By Honor Vincent

Twain likely abhorred that rock. (Credit: Library of Congress)

You know who Mark Twain is. (If you do not know who Mark Twain is, here is Wikipedia, come back in a minute.) But for all those whose only encounter with Twain was their sixth grade English lesson on Huckleberry Finn or that quote your friend posted on your wall for your birthday, you might not be fully aware of what Mark Twain was all about: the snark.

The Innocents Abroad, or The New Pilgrims’ Progress by Mark Twain (Credit: All following images from The Gutenberg Project)

After reading Twain’s travelogue The Innocents Abroad, or The New Pilgrims' Progress, it’s much easier to understand why he’s regarded as the father of American humor. There were no books, no articles and certainly no travel guides that read like his Innocents when it was published in 1897, and there have been very few to reach its glorious level of revelatory sarcasm since.

In Innocents, Twain takes us along on a trip through Southern Europe, the Holy Land and the Near East, sparing no one in between of his snotty, snotty genius. Consider the following:

The nation [of Greece] numbers only eight-hundred-thousand souls, and there is poverty and misery and mendacity enough among them to furnish forty millions and be liberal about it.”

“The community [of the Azores] is eminently Portuguese — that is to say, it is slow, poor, shiftless, sleepy and lazy.”

“She was the only Syrian female we have seen yet who was not so sinfully ugly that she couldn’t smile after ten o’clock Saturday night without breaking the Sabbath.”

“I do not think much of the mosque of St. Sophia. I suppose I lack appreciation. We will let it go at that. It is the rustiest old barn in heathendom.”

“Constantinople is an abattoir of crippled beggars and outrageously costumed people, and lunch is often scraped from the floor before serving. Guides are nearly always liars and were all called Ferguson by the traveling party, and camels are the worst: I can not think of anything, now, more certain to make one shudder than to have a soft-footed camel sneak up behind him and touch him on the ear with its cold, flabby under-lip.

Illustration from The Innocents Abroad

On the whole, Twain is unimpressed with the world, with a few brief exceptions (namely, certain Italian women and the incredibly friendly royalty of Russia). As the guidebooks of the time were written in ecstatic hyperbole (he excerpts a few, and they’re nearly as funny as his own prose), Innocents Abroad was an anomaly when it was written and served as proof of Twain’s talents after the first bit of success he saw with The Jumping Frog of Calaveras County.

I have to imagine that it’s at once more and less difficult to read things like this over a hundred years after it was written. On the one hand, it can come off as grating racism and stereotyping. On the other hand, you must remember that it was written as satire, and it was written in the late 1800s. If it helps, Twain has a much better claim to bigotry by reason of age than, say, Paula Deen.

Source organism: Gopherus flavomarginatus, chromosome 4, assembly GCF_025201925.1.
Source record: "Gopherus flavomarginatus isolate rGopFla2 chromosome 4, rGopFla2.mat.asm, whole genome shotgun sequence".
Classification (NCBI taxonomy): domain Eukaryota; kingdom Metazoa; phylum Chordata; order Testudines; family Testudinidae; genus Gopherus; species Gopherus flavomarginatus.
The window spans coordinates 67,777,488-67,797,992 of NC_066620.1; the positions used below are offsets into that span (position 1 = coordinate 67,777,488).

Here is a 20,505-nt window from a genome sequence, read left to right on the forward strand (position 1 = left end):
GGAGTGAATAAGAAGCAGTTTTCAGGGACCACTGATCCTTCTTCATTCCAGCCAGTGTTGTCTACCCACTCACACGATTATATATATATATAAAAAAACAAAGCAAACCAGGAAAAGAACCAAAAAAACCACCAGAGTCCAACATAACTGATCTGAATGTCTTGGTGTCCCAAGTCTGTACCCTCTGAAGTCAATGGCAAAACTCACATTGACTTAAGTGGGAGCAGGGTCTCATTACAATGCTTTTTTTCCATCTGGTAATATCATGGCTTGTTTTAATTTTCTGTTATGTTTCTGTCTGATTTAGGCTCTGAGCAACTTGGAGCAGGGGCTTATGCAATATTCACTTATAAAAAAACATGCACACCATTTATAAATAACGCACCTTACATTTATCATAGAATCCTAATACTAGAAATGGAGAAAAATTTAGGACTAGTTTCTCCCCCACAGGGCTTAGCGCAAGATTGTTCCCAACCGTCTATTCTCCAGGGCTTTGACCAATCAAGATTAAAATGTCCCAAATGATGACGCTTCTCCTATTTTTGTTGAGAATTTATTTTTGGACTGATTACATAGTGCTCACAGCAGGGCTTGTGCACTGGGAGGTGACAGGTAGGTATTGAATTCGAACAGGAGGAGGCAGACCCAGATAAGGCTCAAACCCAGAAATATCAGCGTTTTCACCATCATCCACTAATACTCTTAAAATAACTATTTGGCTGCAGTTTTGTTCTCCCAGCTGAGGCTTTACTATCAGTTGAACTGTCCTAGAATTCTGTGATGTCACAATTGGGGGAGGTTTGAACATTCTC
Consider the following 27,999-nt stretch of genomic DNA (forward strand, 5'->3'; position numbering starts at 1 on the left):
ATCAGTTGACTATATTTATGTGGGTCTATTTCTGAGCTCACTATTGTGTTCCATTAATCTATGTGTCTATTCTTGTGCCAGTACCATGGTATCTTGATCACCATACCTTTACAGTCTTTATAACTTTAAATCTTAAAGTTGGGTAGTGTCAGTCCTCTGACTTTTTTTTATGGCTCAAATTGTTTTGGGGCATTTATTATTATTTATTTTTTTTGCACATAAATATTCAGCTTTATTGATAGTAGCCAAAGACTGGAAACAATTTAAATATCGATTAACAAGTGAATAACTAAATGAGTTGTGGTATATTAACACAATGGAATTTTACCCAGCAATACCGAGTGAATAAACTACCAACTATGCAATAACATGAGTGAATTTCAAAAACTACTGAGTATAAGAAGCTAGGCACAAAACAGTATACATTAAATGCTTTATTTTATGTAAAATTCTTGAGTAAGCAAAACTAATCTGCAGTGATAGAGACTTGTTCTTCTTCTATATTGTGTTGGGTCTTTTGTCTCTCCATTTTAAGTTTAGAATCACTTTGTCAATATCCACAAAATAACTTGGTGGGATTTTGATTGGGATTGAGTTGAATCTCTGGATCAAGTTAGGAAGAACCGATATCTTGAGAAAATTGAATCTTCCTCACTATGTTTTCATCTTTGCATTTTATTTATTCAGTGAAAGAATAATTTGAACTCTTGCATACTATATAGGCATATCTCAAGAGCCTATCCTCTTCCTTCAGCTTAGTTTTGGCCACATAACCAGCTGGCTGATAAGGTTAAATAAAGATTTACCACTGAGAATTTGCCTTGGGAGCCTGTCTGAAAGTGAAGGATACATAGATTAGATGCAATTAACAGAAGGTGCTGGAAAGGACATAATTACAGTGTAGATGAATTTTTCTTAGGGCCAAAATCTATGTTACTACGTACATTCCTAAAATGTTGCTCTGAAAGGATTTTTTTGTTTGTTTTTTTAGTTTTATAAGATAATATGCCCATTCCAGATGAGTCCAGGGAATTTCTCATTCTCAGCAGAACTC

Non P.C.-ness aside, the book is also a fascinating record of tourism as it used to be, before the world’s landmarks become well-known and close at hand to anyone with an internet connection and money for a plane ticket. Iconic landmarks are shown to us as they were first seen by people who could appreciate that they’d only heard of them in stories and would probably never see them again. Mark and co. break in to the Parthenon at night, climb to the top of the Leaning Tower of Pisa and inch forward on their stomachs to peer over the edge, and wander through the ruins of Pompeii.

But the point of the whole excursion is to see the Holy Land, and Christianity is a heavy presence throughout. Though religious, Twain is liberal with his criticisms of the faithful around him. The “pilgrims” he travels to Jerusalem with are constantly chipping off pieces of holy grottos and monuments, firing their pistols into the desert and bickering amongst themselves:

A little mosque stands [in Jerusalem]. … Two or three aged Arabs sat about the door. We entered, and the pilgrims broke specimens from the foundation walls, though they had to touch and even step upon the praying carpets to do it. It was almost the same as breaking pieces from the hearts of those old Arabs … to inflict pain upon men who had not offended us in any way. Suppose a party of armed foreigners were to enter a village church in America and break ornaments from altar railings for curiosities, and climb and walk upon the Bible and pulpit cushions? However, the cases are different. One is the profanation of a temple of our faith — the other only the profanation of a pagan one.

 Innocence removes a lot of the romance around the past, which is fully intentional. While Twain laments the loss of his illusions about the reviving spas and jewel-toned cities of the Orient, he isn’t precious about it. He does not add glamour where it did not exist, and so his is above all things a more faithful record of the time than probably any other travel epic written in the 19th century. And for all of his bitterness, Twain does not miss any of the beautiful little mythologies of the cities he visits, like Venice’s superstition of sinking into the sea if the ashes of St. Mark are moved. This is the balance that makes the book more than an amusing satire of old timey globetrotting. Twain is recording and transmitting little pieces of the world that are gone or nearly so, and for that and it’s many depictions of the difficulties of commanding donkeys, the book is invaluable.

If you need a last nudge to read it (aside from the fact that it’s available as a free e-book on Kindle and The Gutenberg Project), know that, with this book, Twain coined the phrase “tricked out.” Yeah.